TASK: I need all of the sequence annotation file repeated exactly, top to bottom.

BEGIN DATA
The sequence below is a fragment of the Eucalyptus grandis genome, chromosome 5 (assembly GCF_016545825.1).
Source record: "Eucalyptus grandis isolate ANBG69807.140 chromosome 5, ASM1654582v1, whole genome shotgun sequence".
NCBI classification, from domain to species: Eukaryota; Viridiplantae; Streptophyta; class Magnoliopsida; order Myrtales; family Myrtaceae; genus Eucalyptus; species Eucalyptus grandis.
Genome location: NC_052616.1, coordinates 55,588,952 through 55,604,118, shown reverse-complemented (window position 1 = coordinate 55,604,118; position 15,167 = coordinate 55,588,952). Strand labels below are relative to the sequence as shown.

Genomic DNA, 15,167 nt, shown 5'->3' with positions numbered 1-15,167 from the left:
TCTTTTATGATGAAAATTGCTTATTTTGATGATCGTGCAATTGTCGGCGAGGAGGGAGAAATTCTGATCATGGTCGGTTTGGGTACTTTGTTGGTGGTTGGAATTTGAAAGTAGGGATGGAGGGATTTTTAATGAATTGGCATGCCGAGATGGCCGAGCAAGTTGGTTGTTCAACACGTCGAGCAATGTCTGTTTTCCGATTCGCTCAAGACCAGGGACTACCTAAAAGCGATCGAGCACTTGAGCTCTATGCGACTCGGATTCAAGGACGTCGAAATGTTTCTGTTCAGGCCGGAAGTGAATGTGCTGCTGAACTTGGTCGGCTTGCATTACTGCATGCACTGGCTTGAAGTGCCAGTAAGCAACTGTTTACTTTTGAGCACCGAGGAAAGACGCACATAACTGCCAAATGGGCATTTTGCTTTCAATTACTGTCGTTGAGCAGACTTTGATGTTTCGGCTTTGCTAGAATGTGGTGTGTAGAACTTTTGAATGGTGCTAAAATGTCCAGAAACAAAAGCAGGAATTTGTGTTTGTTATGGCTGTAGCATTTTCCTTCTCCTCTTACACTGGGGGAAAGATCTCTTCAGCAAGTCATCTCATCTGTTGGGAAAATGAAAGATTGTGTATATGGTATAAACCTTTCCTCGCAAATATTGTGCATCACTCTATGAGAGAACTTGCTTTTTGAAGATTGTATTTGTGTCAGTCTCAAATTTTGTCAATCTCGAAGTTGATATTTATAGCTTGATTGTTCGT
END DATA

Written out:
The sequence below is a fragment of the Eucalyptus grandis genome, chromosome 5 (assembly GCF_016545825.1).
Source record: "Eucalyptus grandis isolate ANBG69807.140 chromosome 5, ASM1654582v1, whole genome shotgun sequence".
NCBI classification, from domain to species: Eukaryota; Viridiplantae; Streptophyta; class Magnoliopsida; order Myrtales; family Myrtaceae; genus Eucalyptus; species Eucalyptus grandis.
Genome location: NC_052616.1, coordinates 55,588,952 through 55,604,118, shown reverse-complemented (window position 1 = coordinate 55,604,118; position 15,167 = coordinate 55,588,952). Strand labels below are relative to the sequence as shown.

Genomic DNA, 15,167 nt, shown 5'->3' with positions numbered 1-15,167 from the left:
TCTTTTATGATGAAAATTGCTTATTTTGATGATCGTGCAATTGTCGGCGAGGAGGGAGAAATTCTGATCATGGTCGGTTTGGGTACTTTGTTGGTGGTTGGAATTTGAAAGTAGGGATGGAGGGATTTTTAATGAATTGGCATGCCGAGATGGCCGAGCAAGTTGGTTGTTCAACACGTCGAGCAATGTCTGTTTTCCGATTCGCTCAAGACCAGGGACTACCTAAAAGCGATCGAGCACTTGAGCTCTATGCGACTCGGATTCAAGGACGTCGAAATGTTTCTGTTCAGGCCGGAAGTGAATGTGCTGCTGAACTTGGTCGGCTTGCATTACTGCATGCACTGGCTTGAAGTGCCAGTAAGCAACTGTTTACTTTTGAGCACCGAGGAAAGACGCACATAACTGCCAAATGGGCATTTTGCTTTCAATTACTGTCGTTGAGCAGACTTTGATGTTTCGGCTTTGCTAGAATGTGGTGTGTAGAACTTTTGAATGGTGCTAAAATGTCCAGAAACAAAAGCAGGAATTTGTGTTTGTTATGGCTGTAGCATTTTCCTTCTCCTCTTACACTGGGGGAAAGATCTCTTCAGCAAGTCATCTCATCTGTTGGGAAAATGAAAGATTGTGTATATGGTATAAACCTTTCCTCGCAAATATTGTGCATCACTCTATGAGAGAACTTGCTTTTTGAAGATTGTATTTGTGTCAGTCTCAAATTTTGTCAATCTCGAAGTTGATATTTATAGCTTGATTGTTCGT